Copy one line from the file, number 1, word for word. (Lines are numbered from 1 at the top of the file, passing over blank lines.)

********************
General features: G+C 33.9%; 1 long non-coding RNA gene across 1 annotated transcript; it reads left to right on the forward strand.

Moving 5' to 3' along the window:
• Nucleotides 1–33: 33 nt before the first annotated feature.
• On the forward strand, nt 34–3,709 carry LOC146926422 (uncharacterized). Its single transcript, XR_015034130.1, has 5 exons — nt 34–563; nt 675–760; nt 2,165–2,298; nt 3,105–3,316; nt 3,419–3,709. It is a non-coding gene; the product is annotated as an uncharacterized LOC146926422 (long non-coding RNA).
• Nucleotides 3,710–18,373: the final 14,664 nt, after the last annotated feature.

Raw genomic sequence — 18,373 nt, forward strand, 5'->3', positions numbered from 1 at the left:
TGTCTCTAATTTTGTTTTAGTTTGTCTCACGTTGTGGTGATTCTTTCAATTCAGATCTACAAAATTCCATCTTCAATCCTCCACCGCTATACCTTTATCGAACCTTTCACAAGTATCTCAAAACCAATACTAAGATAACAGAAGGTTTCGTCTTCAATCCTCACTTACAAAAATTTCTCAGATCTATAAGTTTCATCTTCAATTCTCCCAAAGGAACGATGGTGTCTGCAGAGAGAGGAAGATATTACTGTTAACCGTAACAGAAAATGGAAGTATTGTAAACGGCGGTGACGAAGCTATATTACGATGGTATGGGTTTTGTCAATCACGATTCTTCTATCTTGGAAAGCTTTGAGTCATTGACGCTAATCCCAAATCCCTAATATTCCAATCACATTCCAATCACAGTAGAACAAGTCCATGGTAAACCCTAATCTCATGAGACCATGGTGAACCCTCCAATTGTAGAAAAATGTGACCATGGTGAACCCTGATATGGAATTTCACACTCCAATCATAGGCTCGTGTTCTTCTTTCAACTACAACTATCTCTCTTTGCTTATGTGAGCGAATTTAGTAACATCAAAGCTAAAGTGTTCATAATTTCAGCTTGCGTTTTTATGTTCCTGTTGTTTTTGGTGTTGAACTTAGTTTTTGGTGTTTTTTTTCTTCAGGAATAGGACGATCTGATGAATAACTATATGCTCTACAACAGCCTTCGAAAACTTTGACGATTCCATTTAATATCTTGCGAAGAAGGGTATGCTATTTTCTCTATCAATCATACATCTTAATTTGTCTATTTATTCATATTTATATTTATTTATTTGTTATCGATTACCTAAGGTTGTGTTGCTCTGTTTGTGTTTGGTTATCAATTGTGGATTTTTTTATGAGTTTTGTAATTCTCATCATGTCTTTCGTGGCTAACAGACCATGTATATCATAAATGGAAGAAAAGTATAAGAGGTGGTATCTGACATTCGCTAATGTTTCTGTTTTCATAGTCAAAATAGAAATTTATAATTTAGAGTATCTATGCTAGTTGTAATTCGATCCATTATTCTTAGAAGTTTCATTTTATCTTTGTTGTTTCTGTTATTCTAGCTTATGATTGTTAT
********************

General features: G+C 33.9%; 1 long non-coding RNA gene across 1 annotated transcript; it reads left to right on the forward strand.